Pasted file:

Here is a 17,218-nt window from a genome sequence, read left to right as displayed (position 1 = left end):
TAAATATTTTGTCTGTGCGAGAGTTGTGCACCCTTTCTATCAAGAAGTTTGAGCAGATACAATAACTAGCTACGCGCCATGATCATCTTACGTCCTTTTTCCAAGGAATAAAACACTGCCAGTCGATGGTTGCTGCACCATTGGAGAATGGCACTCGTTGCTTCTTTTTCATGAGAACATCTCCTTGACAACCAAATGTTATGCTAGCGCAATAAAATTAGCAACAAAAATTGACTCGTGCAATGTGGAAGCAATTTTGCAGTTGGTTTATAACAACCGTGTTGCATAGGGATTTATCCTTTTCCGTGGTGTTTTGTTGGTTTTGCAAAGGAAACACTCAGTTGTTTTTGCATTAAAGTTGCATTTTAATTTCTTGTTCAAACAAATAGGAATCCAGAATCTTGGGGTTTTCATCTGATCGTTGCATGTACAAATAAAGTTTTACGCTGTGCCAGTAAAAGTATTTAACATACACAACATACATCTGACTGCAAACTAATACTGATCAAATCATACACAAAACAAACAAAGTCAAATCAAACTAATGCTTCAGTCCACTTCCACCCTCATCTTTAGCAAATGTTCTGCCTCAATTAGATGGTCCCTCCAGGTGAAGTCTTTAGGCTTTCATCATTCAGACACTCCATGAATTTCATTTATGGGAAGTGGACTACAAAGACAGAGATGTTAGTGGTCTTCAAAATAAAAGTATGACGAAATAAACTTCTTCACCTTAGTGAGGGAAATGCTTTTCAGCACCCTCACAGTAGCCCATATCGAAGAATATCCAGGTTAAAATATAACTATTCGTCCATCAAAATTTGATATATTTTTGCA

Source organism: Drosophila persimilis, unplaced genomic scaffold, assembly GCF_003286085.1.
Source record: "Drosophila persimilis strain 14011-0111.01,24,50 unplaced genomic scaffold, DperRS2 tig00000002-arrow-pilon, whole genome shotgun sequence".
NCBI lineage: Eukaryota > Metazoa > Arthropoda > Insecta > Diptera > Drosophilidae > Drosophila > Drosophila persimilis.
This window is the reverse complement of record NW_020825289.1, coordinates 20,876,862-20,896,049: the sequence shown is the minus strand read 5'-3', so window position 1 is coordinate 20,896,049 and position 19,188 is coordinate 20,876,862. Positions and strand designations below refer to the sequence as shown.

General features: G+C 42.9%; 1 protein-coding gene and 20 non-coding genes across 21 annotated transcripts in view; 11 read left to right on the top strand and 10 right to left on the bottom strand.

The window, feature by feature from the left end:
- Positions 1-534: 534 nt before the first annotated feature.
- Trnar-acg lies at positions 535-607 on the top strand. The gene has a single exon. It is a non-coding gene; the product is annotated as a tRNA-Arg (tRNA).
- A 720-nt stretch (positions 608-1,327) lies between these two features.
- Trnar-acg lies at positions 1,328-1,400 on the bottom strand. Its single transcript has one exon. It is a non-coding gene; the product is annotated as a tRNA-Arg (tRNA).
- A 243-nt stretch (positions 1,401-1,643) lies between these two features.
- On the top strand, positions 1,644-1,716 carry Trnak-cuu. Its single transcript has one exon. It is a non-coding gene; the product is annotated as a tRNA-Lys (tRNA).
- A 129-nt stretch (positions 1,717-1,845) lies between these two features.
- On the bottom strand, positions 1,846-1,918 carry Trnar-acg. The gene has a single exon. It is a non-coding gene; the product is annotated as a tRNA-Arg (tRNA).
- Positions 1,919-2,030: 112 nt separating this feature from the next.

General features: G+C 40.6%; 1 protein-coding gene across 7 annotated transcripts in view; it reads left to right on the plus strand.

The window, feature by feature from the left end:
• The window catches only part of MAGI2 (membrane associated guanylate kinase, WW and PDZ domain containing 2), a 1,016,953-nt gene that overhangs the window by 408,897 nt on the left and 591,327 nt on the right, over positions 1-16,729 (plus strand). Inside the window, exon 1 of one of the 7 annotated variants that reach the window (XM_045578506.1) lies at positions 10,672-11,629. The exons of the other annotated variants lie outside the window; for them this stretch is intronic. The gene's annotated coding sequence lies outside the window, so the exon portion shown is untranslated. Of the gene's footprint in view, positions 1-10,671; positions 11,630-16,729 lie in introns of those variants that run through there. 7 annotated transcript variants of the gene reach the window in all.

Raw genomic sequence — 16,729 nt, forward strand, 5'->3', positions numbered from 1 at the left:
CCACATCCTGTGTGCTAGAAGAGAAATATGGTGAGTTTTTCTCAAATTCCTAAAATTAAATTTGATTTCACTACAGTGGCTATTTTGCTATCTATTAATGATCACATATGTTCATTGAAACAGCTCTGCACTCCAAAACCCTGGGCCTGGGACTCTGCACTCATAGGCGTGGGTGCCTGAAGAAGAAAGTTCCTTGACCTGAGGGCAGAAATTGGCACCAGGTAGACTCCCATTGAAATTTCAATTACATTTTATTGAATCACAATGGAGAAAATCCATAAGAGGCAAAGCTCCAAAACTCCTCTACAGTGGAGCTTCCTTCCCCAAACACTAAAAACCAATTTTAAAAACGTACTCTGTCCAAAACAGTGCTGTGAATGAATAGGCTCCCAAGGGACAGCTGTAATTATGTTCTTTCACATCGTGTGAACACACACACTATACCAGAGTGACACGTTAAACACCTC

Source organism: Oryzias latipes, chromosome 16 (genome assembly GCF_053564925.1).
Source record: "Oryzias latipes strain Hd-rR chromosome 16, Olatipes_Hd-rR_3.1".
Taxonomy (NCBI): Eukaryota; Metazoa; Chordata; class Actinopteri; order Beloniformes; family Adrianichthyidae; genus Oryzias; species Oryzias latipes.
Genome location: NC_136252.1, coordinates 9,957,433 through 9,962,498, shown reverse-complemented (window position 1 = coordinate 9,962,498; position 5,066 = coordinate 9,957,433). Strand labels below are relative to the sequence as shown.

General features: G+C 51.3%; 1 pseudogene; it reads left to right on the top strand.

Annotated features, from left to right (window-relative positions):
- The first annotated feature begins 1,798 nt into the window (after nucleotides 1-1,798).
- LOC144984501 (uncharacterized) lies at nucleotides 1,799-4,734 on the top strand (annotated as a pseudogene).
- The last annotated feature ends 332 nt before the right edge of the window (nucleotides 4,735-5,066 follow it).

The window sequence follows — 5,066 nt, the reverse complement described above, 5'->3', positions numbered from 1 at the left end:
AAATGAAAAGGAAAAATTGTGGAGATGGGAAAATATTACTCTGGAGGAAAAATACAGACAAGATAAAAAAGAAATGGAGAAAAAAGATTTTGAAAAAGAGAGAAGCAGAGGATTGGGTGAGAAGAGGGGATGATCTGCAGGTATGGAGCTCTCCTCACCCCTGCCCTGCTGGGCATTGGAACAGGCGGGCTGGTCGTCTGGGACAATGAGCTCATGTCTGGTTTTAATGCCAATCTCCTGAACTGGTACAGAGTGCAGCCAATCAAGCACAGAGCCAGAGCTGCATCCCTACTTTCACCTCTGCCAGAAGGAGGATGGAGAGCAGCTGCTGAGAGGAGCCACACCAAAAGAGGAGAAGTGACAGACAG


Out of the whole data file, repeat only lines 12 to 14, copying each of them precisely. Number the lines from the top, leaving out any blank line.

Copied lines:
- Trnar-acg lies at positions 1,328-1,400 on the bottom strand. Its single transcript has one exon. It is a non-coding gene; the product is annotated as a tRNA-Arg (tRNA).
- A 243-nt stretch (positions 1,401-1,643) lies between these two features.
- On the top strand, positions 1,644-1,716 carry Trnak-cuu. Its single transcript has one exon. It is a non-coding gene; the product is annotated as a tRNA-Lys (tRNA).